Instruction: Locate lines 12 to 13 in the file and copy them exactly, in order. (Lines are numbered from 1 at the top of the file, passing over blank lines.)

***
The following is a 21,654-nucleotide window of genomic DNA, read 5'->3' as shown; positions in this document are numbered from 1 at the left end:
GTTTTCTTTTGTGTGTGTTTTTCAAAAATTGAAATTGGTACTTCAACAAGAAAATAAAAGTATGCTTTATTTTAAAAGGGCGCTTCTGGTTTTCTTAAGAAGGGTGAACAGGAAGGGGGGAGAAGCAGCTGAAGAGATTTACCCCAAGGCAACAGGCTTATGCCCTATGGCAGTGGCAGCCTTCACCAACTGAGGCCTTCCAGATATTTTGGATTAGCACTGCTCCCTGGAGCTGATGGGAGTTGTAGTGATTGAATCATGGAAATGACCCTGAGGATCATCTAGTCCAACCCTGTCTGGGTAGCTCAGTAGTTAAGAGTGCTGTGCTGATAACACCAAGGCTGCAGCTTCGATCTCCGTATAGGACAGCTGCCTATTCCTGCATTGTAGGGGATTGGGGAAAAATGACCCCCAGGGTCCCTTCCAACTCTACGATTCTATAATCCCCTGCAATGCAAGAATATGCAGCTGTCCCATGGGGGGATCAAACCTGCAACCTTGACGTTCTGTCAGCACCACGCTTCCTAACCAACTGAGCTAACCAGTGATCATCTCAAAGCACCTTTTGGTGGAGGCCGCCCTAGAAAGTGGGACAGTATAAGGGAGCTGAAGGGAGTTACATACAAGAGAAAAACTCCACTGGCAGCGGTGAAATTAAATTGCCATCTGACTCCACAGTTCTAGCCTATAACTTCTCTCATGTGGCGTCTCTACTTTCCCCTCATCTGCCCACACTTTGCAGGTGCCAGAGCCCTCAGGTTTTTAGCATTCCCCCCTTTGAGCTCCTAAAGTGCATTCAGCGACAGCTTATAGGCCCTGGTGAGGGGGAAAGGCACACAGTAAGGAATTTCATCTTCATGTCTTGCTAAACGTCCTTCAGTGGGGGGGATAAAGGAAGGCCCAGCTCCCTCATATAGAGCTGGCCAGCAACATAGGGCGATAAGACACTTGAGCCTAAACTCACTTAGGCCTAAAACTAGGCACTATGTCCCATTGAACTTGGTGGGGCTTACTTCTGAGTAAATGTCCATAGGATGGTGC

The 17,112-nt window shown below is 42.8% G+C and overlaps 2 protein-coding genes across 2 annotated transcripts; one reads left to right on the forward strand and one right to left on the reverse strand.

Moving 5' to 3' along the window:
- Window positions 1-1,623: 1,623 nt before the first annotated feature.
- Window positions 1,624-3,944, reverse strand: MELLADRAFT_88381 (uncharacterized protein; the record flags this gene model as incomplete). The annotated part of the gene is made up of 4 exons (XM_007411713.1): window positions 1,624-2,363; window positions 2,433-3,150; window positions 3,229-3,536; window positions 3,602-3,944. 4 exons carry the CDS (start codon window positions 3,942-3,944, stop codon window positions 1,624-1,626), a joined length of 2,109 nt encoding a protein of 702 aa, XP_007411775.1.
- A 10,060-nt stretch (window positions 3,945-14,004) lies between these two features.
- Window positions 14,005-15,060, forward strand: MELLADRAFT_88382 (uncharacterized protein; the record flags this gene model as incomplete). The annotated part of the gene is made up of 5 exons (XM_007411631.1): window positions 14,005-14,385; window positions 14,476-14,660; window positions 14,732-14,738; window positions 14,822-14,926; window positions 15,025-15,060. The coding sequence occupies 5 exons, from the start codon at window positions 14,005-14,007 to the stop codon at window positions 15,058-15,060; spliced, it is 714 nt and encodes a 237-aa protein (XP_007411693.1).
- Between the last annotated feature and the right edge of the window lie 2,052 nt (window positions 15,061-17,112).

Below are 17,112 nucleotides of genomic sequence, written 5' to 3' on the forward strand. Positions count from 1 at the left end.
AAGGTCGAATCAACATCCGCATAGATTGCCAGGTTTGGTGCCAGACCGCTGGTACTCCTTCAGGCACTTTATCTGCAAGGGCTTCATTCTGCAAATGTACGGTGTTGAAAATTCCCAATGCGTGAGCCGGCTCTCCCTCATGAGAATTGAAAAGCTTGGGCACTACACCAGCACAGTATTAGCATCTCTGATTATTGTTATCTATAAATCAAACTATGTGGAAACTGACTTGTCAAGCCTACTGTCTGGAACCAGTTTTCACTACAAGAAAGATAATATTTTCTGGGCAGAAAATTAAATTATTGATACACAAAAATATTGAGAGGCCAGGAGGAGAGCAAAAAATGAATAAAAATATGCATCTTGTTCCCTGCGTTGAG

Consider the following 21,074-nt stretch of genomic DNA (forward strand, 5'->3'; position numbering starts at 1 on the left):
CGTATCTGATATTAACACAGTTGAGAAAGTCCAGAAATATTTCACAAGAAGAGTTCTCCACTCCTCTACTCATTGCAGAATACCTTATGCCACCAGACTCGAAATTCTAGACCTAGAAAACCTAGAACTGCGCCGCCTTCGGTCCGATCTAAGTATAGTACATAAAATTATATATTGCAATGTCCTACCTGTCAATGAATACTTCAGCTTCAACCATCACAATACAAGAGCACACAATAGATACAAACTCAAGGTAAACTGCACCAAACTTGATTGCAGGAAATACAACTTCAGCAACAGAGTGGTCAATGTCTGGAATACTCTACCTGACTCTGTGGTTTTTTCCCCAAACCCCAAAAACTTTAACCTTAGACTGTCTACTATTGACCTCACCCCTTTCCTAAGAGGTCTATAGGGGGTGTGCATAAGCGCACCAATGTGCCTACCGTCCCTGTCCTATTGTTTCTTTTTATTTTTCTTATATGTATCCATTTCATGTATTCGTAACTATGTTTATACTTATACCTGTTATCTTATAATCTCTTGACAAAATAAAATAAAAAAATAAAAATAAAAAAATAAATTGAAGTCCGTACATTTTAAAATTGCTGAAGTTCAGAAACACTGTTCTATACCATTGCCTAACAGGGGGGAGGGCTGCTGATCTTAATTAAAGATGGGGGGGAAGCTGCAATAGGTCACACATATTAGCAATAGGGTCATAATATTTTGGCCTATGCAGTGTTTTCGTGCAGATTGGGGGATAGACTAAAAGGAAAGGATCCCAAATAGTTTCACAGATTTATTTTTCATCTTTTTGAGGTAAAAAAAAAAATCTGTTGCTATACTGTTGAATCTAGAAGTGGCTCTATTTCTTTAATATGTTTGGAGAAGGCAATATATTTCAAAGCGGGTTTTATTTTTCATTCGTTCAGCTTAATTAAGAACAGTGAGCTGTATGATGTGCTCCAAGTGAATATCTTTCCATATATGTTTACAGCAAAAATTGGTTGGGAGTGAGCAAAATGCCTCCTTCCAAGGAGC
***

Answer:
Consider the following 21,074-nt stretch of genomic DNA (forward strand, 5'->3'; position numbering starts at 1 on the left):
CGTATCTGATATTAACACAGTTGAGAAAGTCCAGAAATATTTCACAAGAAGAGTTCTCCACTCCTCTACTCATTGCAGAATACCTTATGCCACCAGACTCGAAATTCTAGACCTAGAAAACCTAGAACTGCGCCGCCTTCGGTCCGATCTAAGTATAGTACATAAAATTATATATTGCAATGTCCTACCTGTCAATGAATACTTCAGCTTCAACCATCACAATACAAGAGCACACAATAGATACAAACTCAAGGTAAACTGCACCAAACTTGATTGCAGGAAATACAACTTCAGCAACAGAGTGGTCAATGTCTGGAATACTCTACCTGACTCTGTGGTTTTTTCCCCAAACCCCAAAAACTTTAACCTTAGACTGTCTACTATTGACCTCACCCCTTTCCTAAGAGGTCTATAGGGGGTGTGCATAAGCGCACCAATGTGCCTACCGTCCCTGTCCTATTGTTTCTTTTTATTTTTCTTATATGTATCCATTTCATGTATTCGTAACTATGTTTATACTTATACCTGTTATCTTATAATCTCTTGACAAAATAAAATAAAAAAATAAAAATAAAAAAATAAATTGAAGTCCGTACATTTTAAAATTGCTGAAGTTCAGAAACACTGTTCTATACCATTGCCTAACAGGGGGGAGGGCTGCTGATCTTAATTAAAGATGGGGGGGAAGCTGCAATAGGTCACACATATTAGCAATAGGGTCATAATATTTTGGCCTATGCAGTGTTTTCGTGCAGATTGGGGGATAGACTAAAAGGAAAGGATCCCAAATAGTTTCACAGATTTATTTTTCATCTTTTTGAGGTAAAAAAAAAAATCTGTTGCTATACTGTTGAATCTAGAAGTGGCTCTATTTCTTTAATATGTTTGGAGAAGGCAATATATTTCAAAGCGGGTTTTATTTTTCATTCGTTCAGCTTAATTAAGAACAGTGAGCTGTATGATGTGCTCCAAGTGAATATCTTTCCATATATGTTTACAGCAAAAATTGGTTGGGAGTGAGCAAAATGCCTCCTTCCAAGGAGC